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Clayton Williams shareholders sue company to try to sink acquisition by Noble

A group of Clayton Williams Energy Inc. shareholders sued the company March 22 in an attempt to block the pending acquisition by Noble Energy Inc., saying the $3.2 billion deal undervalued the rapidly rising shares of Clayton Williams.

In a class action submitted to the U.S. District Court for the District of Delaware on March 22, shareholders led by Alan Sobel said a "misleading" Form S-4 filed March 21 undervalued the company's stock ahead of the $3.2 billion acquisition by failing to "provide shareholders with all material information necessary for them to assess the fairness of the merger consideration." They are seeking an injunction to block the April 24 shareholder vote on the deal.

According to the SEC filing, the value of the transaction based on Noble Energy's Jan. 13 closing stock price was approximately $139 per Clayton Williams share, but the complaint cited Clayton Williams' rapid stock price increase from $29.53 to $103.98 over the six months preceding the Jan. 16 merger announcement. The cash and stock value of the deal was $2.7 billion at Jan. 13 prices, plus $500 million in debt that would be assumed by the purchaser.

The plaintiffs may have a hard time getting a better valuation, S&P Global Ratings analyst Michael Tsai said in an interview. "Certainly, at the time the shares were priced, oil was headed up and people were thinking a rebalance was coming, and if you look at it today, it's a much different atmosphere," Tsai said. "Crude stocks in the U.S. are at record numbers. ... We're in an environment that, if they are able to block this vote, it's unclear they would get anything better than what they have today."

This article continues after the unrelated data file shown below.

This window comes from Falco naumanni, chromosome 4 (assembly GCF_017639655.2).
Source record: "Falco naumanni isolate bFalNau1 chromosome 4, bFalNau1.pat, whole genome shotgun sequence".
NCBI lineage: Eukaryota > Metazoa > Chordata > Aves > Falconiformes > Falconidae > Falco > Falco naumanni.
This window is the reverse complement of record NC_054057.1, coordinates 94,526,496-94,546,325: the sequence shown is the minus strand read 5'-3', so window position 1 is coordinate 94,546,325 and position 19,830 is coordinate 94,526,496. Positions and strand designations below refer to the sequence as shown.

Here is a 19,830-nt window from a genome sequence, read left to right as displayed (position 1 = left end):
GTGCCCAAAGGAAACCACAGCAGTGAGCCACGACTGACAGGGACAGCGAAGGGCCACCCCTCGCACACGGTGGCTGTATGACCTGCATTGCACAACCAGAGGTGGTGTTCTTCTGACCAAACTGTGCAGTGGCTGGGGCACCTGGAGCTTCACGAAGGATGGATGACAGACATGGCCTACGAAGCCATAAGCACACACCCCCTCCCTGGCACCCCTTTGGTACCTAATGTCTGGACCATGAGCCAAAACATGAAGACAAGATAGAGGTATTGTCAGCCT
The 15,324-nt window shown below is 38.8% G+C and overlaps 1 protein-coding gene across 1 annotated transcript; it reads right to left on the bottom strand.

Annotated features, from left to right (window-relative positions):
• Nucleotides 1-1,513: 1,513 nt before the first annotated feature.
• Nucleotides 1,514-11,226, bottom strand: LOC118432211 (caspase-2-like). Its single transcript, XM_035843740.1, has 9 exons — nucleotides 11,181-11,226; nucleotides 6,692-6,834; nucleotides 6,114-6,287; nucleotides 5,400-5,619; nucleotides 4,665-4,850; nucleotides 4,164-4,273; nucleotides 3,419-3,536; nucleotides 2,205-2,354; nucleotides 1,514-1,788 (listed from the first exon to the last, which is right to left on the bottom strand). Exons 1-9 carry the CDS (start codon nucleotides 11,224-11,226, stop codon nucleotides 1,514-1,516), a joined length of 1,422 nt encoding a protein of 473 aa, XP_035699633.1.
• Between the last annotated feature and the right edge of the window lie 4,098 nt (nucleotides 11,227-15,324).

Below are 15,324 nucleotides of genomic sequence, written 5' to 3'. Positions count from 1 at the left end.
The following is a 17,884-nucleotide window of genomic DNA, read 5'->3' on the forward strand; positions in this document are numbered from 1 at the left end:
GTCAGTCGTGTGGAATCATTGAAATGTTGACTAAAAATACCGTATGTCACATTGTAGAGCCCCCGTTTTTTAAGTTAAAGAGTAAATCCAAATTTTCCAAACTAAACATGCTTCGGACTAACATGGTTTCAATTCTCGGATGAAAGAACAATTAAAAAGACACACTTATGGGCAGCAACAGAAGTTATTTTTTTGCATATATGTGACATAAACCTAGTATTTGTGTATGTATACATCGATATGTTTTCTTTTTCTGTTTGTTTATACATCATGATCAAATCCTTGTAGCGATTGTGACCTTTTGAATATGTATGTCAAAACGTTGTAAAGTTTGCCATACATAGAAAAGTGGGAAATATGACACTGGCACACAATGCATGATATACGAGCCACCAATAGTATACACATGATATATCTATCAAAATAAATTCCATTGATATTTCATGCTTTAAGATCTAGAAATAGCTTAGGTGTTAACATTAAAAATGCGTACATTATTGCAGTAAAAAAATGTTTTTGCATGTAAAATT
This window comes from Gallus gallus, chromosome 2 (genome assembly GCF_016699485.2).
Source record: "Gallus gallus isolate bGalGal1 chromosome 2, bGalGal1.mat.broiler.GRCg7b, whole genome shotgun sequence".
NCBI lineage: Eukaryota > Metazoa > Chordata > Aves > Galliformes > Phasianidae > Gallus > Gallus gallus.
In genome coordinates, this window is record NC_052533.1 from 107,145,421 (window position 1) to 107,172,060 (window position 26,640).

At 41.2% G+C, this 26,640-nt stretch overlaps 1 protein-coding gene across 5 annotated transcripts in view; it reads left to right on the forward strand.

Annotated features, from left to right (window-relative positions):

Noble Energy declined to comment, and Clayton Williams did not return emails and calls seeking comment.

After reaching $147 in early February, Clayton Williams shares closed at $128.02 on March 24.

"In particular, the S-4 fails to disclose ... a fair summary of the financial analyses" performed by Goldman Sachs, which recommended that the deal go forward, according to the complaint. If the shareholder vote occurs April 24 and the transaction is approved, the shareholders suing Clayton Williams would seek to recover damages resulting from alleged Securities Exchange Act violations. (U.S. District Court for the District of Delaware docket 1:17-cv-00312-UNA)

The deal announcement came at a time of "rapidly accelerating activity" for the oil and gas producer Noble Energy, which started the year with four rigs operating in the Southern Delaware Basin — three on its acreage and one on a Clayton Williams position. Clayton Williams is a producer operating mainly in Texas, Louisiana and New Mexico.

"This transaction brings all the key elements we value: excellent rock quality, a large contiguous acreage position adjacent to our own, and robust midstream opportunities, reinforcing the Delaware Basin as a long-term value and growth driver for Noble Energy," David Stover, Noble Energy's chairman, president and CEO, said in announcing the deal.

S&P Global Ratings and S&P Global Market Intelligence are owned by S&P Global Inc.